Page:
We've updated our Privacy Policy to make it clearer how we use your personal data.

We use cookies to provide you with a better experience. You can read our Cookie Policy here.

Advertisement
NIH Launches 3-D Retina Organoid Challenge
News

NIH Launches 3-D Retina Organoid Challenge

NIH Launches 3-D Retina Organoid Challenge
News

NIH Launches 3-D Retina Organoid Challenge

Read time:
 

Want a FREE PDF version of This News Story?

Complete the form below and we will email you a PDF version of "NIH Launches 3-D Retina Organoid Challenge"

First Name*
Last Name*
Email Address*
Country*
Company Type*
Job Function*
Would you like to receive further email communication from Technology Networks?

Technology Networks Ltd. needs the contact information you provide to us to contact you about our products and services. You may unsubscribe from these communications at any time. For information on how to unsubscribe, as well as our privacy practices and commitment to protecting your privacy, check out our Privacy Policy

The National Eye Institute (NEI), part of the National Institutes of Health, has opened the first stage of a federal prize competition designed to generate miniature, lab-grown human retinas. The retina is the light- sensitive tissue in the back of the eye. Over the next three years pending availability of funds, NEI plans to offer more than $1 million in prize money to spur development of human retina organoids.

“None of the model systems currently available to researchers match the complex architecture and functionality of the human retina,” said NEI Director Paul A. Sieving, M.D., Ph.D. “We are looking for new ideas to create standardized, reproducible 3-D retina organoids that can speed the discovery of treatments for diseases such as age-related macular degeneration and diabetic eye disease, both leading causes of blindness.”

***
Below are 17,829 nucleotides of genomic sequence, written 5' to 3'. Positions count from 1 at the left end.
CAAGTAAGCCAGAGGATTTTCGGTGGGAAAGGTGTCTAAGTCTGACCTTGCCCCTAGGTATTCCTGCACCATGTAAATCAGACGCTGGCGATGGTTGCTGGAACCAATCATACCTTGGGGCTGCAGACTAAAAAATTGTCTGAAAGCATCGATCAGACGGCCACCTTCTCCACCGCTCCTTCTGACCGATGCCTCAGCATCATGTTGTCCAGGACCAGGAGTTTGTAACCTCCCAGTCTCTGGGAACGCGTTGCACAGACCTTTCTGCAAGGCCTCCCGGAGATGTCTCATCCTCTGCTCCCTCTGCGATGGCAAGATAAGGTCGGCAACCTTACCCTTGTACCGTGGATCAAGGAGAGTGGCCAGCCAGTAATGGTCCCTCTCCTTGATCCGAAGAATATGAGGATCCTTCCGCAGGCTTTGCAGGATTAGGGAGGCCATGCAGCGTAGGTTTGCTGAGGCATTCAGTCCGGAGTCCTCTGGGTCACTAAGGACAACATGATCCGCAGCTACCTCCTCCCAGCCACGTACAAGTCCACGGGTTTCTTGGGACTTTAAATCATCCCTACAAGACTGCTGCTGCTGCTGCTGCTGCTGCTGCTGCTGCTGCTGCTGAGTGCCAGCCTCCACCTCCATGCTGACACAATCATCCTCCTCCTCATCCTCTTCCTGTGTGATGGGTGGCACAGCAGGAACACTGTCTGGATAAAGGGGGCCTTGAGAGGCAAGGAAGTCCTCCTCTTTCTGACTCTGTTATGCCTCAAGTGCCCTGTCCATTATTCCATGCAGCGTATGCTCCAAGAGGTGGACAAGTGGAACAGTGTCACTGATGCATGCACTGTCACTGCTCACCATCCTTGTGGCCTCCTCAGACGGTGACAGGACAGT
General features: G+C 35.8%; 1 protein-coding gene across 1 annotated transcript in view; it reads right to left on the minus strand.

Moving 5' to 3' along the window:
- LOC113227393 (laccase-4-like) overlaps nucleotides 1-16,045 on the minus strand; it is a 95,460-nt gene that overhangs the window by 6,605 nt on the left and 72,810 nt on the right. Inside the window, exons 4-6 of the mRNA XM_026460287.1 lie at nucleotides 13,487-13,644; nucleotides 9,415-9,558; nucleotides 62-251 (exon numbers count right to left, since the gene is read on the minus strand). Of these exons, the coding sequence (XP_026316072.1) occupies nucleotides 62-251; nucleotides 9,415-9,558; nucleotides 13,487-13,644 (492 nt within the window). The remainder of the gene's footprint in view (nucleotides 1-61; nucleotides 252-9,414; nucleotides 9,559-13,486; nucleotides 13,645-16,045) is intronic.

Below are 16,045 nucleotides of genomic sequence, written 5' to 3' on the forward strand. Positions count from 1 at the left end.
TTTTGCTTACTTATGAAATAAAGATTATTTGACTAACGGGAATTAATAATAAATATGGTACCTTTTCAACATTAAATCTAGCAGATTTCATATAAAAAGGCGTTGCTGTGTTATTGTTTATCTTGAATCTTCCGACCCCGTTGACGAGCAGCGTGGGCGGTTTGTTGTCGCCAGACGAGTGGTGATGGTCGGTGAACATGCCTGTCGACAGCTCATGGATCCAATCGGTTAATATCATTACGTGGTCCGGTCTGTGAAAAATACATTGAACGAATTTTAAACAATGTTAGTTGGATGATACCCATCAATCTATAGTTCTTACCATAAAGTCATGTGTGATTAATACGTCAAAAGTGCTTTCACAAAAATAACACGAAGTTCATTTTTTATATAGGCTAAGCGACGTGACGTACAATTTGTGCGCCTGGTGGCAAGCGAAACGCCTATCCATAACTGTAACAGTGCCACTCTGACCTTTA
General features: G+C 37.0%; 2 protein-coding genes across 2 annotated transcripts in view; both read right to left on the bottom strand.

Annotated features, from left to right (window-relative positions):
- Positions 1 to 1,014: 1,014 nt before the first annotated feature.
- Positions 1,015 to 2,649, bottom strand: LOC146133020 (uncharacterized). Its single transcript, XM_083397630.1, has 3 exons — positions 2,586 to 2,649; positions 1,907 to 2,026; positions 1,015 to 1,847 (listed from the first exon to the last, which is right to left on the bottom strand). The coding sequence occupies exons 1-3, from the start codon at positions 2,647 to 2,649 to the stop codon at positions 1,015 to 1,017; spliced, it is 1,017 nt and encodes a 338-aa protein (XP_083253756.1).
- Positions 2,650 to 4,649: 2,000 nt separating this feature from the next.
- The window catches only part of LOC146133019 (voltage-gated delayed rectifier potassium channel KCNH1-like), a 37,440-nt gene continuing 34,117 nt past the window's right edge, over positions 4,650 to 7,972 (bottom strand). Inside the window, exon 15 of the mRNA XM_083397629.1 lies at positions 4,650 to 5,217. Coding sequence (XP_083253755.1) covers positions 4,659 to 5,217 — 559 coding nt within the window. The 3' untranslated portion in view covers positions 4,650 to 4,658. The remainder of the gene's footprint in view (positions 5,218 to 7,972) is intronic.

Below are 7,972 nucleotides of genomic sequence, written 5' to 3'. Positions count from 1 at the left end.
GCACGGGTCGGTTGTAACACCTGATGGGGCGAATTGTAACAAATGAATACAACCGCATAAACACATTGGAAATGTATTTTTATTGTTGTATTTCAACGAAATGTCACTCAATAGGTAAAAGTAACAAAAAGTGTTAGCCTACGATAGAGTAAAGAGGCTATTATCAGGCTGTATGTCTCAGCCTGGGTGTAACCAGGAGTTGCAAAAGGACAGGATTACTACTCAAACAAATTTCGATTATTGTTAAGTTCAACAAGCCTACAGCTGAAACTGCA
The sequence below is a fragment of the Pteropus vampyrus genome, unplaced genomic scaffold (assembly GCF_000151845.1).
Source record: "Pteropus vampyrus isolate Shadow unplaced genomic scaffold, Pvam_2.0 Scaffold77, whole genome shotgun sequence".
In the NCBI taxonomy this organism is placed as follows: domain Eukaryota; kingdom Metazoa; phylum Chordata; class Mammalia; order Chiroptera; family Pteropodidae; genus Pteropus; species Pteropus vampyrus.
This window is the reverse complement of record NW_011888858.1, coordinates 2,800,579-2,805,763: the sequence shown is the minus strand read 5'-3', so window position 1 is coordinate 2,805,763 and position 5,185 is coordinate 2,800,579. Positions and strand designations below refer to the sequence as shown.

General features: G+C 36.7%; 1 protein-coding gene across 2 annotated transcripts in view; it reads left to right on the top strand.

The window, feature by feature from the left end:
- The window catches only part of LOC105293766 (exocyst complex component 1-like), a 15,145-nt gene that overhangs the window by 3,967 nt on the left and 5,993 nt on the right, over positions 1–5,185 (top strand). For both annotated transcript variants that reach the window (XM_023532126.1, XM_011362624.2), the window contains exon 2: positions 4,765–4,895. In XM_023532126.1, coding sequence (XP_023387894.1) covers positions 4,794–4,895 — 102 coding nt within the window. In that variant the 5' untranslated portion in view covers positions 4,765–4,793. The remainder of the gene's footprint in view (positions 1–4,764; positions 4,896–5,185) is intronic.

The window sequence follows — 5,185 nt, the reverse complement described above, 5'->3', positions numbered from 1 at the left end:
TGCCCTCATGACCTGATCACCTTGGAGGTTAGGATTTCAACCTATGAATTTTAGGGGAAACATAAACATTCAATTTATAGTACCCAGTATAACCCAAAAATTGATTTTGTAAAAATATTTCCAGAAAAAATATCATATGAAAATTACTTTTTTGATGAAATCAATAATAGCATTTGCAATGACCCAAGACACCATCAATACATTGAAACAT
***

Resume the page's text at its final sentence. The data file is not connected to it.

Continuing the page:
Currently, more than 4.2 million people over age 40 in the U.S. are visually impaired or blind, and that number is expected to double by the year 2050. Major visual disorders among Americans have an estimated annual economic burden of more than $35.4 billion.

Research models are more valuable the more closely they mimic human tissue. Researchers hope to use retina organoids to study how retinal cells interact under healthy and diseased conditions, and to test potential therapies.

Stage I: Ideas

The ideation stage of the 3-D Retina Organoid Challenge aims to generate innovative ideas that can later be turned into concrete concepts. Running until August 1, 2017, the total prize purse for the ideation stage is $100,000.

“We’re looking for creative insights and application of new technology to unleash the full potential of retinal organoids. Our goal is for researchers to be able to generate or obtain retinal organoids easily so that they can be widely used for understanding diseases and testing drugs,” explained Jessica Mazerik, Ph.D., NEI challenge coordinator. “To do this, we are encouraging entries from diverse teams of participants.” They may come from vision research, developmental and stem cell biology, tissue engineering, materials science, 3-D bioprinting, and other fields.

Stage I also has a special solver category exclusively for trainees, which includes graduate and undergraduate students, postdoctoral fellows, and medical students. NEI has launched a discussion forum as a teambuilding space.

So far, nine sponsors have joined the challenge to support solvers through grants, access to expertise and discounted reagents, and in-kind testing.

Proposed Stage II: Development

The development stage of the challenge will require demonstration of a functional retina organoid prototype. This stage is planned to launch in fall 2017 and expected to offer $1 million in prize money.

Full details of the 3-D Retina Organoid Challenge prize competition are available at  https://nei.nih.gov/3DROC.

This article has been republished from materials provided by NIH. Note: material may have been edited for length and content. For further information, please contact the cited source.

Advertisement